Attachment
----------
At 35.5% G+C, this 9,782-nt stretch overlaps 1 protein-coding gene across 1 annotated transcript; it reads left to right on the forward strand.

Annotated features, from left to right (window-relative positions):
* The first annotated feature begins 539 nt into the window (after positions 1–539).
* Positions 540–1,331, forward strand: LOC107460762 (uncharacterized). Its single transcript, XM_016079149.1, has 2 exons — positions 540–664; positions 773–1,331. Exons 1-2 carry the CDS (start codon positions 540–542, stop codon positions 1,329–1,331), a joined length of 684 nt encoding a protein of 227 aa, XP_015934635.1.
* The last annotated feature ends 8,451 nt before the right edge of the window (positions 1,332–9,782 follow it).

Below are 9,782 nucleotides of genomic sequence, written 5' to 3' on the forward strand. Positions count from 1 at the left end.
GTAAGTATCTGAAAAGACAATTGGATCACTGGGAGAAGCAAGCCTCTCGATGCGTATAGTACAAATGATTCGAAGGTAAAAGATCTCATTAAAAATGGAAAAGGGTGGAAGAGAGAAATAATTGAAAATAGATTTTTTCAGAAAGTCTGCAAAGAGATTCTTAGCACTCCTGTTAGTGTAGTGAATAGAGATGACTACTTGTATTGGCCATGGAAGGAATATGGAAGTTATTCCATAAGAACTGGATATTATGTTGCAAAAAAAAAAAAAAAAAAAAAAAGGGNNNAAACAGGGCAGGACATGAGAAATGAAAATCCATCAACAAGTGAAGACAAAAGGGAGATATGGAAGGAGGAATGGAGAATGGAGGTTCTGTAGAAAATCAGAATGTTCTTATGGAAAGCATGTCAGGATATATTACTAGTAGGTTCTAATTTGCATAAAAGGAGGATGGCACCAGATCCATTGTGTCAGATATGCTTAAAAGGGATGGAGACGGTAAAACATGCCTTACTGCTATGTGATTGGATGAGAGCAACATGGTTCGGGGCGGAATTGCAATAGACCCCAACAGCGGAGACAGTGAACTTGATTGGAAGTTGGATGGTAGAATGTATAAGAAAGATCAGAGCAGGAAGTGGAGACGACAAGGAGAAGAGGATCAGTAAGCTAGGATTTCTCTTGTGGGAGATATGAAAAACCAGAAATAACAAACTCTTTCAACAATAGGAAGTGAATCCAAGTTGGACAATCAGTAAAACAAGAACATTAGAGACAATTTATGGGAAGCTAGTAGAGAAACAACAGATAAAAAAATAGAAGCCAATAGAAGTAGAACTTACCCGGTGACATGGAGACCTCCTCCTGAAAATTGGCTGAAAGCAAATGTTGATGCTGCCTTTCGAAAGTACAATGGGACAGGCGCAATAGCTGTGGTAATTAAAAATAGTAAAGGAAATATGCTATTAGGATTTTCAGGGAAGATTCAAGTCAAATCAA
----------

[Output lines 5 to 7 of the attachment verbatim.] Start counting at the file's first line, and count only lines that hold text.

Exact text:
* The last annotated feature ends 8,451 nt before the right edge of the window (positions 1,332–9,782 follow it).

Below are 9,782 nucleotides of genomic sequence, written 5' to 3' on the forward strand. Positions count from 1 at the left end.
GTAAGTATCTGAAAAGACAATTGGATCACTGGGAGAAGCAAGCCTCTCGATGCGTATAGTACAAATGATTCGAAGGTAAAAGATCTCATTAAAAATGGAAAAGGGTGGAAGAGAGAAATAATTGAAAATAGATTTTTTCAGAAAGTCTGCAAAGAGATTCTTAGCACTCCTGTTAGTGTAGTGAATAGAGATGACTACTTGTATTGGCCATGGAAGGAATATGGAAGTTATTCCATAAGAACTGGATATTATGTTGCAAAAAAAAAAAAAAAAAAAAAAAGGGNNNAAACAGGGCAGGACATGAGAAATGAAAATCCATCAACAAGTGAAGACAAAAGGGAGATATGGAAGGAGGAATGGAGAATGGAGGTTCTGTAGAAAATCAGAATGTTCTTATGGAAAGCATGTCAGGATATATTACTAGTAGGTTCTAATTTGCATAAAAGGAGGATGGCACCAGATCCATTGTGTCAGATATGCTTAAAAGGGATGGAGACGGTAAAACATGCCTTACTGCTATGTGATTGGATGAGAGCAACATGGTTCGGGGCGGAATTGCAATAGACCCCAACAGCGGAGACAGTGAACTTGATTGGAAGTTGGATGGTAGAATGTATAAGAAAGATCAGAGCAGGAAGTGGAGACGACAAGGAGAAGAGGATCAGTAAGCTAGGATTTCTCTTGTGGGAGATATGAAAAACCAGAAATAACAAACTCTTTCAACAATAGGAAGTGAATCCAAGTTGGACAATCAGTAAAACAAGAACATTAGAGACAATTTATGGGAAGCTAGTAGAGAAACAACAGATAAAAAAATAGAAGCCAATAGAAGTAGAACTTACCCGGTGACATGGAGACCTCCTCCTGAAAATTGGCTGAAAGCAAATGTTGATGCTGCCTTTCGAAAGTACAATGGGACAGGCGCAATAGCTGTGGTAATTAAAAATAGTAAAGGAAATATGCTATTAGGATTTTCAGGGAAGATTCAAGTCAAATCAA